Appropriate Court Diversion

Section 4.3

State and Local Policymakers and Advocates In those Limited Circumstances where Court Involvement is Necessary, Ensure Court Mechanisms are in place that Allow the Appropriate Court Division to Effectively Serve the Needs of the Youth and Family without Inappropriate Use or Risk of More Punitive Outcomes for the Child and Family

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As is discussed in Section 2.7 and Section 3.1, court officials should ensure all reasonable efforts have been made to avoid or limit court involvement prior to when a case is petitioned to court.  And in those limited circumstances where court involvement is unavoidable, mechanisms should be in place for the court to petition the case into the proper system of care so that the family and child receive the assistance and services they need.  In some instances, the underlying status offense behaviors may relate to high conflict between family members or abuse or neglect that would warrant child welfare system rather than status offense system involvement.  Courts should have the ability, when this information comes to light, to provide the most relevant services and assistance through the appropriate court channels.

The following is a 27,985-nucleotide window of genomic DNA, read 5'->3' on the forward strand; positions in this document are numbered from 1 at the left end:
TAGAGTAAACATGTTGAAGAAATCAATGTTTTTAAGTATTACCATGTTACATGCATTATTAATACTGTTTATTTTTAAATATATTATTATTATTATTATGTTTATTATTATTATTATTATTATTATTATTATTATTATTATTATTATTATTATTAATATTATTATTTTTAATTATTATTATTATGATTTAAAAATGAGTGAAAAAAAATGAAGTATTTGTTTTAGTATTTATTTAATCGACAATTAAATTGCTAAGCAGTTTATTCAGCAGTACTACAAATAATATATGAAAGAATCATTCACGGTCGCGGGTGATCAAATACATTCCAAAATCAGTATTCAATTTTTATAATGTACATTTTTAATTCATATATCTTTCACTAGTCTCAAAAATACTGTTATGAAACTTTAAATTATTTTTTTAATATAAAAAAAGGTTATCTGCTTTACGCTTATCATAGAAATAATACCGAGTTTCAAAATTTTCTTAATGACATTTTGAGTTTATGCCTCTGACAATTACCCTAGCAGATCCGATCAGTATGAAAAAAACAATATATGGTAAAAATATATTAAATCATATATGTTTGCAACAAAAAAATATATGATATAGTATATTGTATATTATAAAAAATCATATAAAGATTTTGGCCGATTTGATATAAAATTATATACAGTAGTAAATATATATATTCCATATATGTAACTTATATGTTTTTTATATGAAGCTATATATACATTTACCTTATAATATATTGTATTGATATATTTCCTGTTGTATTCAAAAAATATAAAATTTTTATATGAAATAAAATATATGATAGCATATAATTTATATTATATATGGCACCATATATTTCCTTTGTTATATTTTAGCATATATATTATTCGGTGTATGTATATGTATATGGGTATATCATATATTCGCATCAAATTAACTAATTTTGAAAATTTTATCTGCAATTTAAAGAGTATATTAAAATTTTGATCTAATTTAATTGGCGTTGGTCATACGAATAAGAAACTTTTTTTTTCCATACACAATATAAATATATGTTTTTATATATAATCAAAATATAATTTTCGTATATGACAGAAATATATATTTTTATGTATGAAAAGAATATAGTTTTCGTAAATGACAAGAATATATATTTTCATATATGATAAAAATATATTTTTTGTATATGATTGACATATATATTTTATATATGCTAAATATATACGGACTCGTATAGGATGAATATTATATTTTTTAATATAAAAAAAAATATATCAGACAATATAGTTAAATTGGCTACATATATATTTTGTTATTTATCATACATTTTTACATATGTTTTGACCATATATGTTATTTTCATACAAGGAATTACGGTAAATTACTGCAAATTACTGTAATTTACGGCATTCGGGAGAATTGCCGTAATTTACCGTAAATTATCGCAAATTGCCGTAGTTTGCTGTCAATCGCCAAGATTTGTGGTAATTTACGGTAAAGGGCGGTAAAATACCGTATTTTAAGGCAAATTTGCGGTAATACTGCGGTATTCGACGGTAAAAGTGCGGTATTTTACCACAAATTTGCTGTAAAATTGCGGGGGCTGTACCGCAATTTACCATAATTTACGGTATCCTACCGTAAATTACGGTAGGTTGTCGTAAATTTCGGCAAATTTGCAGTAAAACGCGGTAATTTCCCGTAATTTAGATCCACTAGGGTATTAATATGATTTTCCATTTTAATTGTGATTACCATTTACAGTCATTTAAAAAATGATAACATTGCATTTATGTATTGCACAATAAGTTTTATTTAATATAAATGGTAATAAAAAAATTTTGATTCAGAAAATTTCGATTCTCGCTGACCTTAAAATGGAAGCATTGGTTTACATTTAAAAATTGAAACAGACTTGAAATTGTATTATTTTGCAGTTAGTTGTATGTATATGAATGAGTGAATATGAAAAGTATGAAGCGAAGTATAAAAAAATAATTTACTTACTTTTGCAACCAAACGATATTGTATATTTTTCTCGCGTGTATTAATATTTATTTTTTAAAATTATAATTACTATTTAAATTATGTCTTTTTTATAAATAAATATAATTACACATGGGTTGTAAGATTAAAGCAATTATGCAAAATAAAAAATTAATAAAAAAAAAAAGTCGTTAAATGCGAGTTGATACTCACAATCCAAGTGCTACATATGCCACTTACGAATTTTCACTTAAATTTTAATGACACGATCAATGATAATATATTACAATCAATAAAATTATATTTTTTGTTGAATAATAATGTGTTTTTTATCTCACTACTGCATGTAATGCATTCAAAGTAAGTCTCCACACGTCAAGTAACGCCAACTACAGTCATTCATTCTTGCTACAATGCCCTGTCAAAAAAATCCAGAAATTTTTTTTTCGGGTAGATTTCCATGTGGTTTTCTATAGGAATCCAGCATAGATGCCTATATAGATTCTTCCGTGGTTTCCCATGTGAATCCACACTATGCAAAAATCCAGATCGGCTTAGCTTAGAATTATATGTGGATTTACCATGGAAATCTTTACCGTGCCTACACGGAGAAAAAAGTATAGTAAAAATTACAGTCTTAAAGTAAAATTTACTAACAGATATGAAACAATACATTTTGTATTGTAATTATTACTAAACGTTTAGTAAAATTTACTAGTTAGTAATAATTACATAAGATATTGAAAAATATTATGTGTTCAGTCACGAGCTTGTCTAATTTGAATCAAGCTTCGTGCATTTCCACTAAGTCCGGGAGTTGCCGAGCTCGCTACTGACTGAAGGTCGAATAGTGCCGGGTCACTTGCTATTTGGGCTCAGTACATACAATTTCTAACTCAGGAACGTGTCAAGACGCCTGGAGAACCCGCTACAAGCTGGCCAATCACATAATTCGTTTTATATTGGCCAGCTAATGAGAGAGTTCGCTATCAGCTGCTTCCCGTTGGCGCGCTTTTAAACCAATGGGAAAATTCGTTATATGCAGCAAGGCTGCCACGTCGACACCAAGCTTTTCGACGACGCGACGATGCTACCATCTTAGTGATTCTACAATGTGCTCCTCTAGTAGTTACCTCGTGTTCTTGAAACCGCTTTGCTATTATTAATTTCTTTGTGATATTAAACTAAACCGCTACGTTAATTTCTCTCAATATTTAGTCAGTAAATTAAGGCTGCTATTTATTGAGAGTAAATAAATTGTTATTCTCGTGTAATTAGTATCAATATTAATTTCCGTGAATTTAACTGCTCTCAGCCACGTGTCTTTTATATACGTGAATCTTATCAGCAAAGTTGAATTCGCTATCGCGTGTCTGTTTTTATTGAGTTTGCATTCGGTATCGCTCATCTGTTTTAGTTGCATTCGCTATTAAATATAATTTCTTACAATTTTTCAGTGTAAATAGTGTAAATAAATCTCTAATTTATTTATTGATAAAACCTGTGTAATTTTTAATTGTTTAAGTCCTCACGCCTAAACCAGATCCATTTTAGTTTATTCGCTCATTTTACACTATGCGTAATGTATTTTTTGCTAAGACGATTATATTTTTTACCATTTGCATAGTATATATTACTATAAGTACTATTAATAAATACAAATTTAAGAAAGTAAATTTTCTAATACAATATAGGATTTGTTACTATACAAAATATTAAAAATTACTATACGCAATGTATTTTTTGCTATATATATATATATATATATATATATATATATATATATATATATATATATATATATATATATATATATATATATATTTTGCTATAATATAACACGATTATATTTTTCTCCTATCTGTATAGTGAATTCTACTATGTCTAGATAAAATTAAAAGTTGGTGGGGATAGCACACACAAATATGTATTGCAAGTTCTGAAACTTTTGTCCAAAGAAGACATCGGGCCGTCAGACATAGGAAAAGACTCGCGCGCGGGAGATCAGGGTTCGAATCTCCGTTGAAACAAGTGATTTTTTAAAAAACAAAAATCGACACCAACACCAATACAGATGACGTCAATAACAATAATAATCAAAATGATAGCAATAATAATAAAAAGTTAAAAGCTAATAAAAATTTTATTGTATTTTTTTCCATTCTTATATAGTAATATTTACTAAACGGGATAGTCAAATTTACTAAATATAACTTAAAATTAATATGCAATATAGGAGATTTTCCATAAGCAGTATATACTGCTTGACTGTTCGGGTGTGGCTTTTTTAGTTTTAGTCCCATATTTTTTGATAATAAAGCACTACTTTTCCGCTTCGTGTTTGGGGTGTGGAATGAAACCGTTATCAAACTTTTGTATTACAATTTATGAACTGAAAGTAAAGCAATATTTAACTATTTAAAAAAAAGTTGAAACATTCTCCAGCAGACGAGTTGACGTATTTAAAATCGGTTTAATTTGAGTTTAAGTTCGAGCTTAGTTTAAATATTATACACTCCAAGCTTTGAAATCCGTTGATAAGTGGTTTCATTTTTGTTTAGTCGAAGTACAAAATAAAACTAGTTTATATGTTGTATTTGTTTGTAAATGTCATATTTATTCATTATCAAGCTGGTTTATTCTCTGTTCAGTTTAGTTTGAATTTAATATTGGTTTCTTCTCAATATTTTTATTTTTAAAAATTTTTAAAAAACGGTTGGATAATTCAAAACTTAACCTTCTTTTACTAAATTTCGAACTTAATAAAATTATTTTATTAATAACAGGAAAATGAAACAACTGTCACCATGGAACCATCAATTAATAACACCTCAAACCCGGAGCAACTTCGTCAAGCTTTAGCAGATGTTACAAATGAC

In addition, state and local policymakers should promote laws and policies that do not treat status offense cases as if they were delinquency matters; instead they should avoid using the same dispositional and sanction options, and co-mingling status offense and delinquency dockets and hearing schedules. Adjudicating status offense cases at the same time as delinquency cases sends the wrong signal to youth and families with status offense cases and may result in the court viewing the status offense case through a punitive lens.  Thus, the delineation between delinquency cases and status offense cases should focus on ensuring that youth who are the subjects of status offense petitions are not subject to the punitive sanctions triggered by a delinquency petition. These distinctions should not prohibit the appropriate sharing of confidential and relevant information when a child has a case in both courts or on both dockets.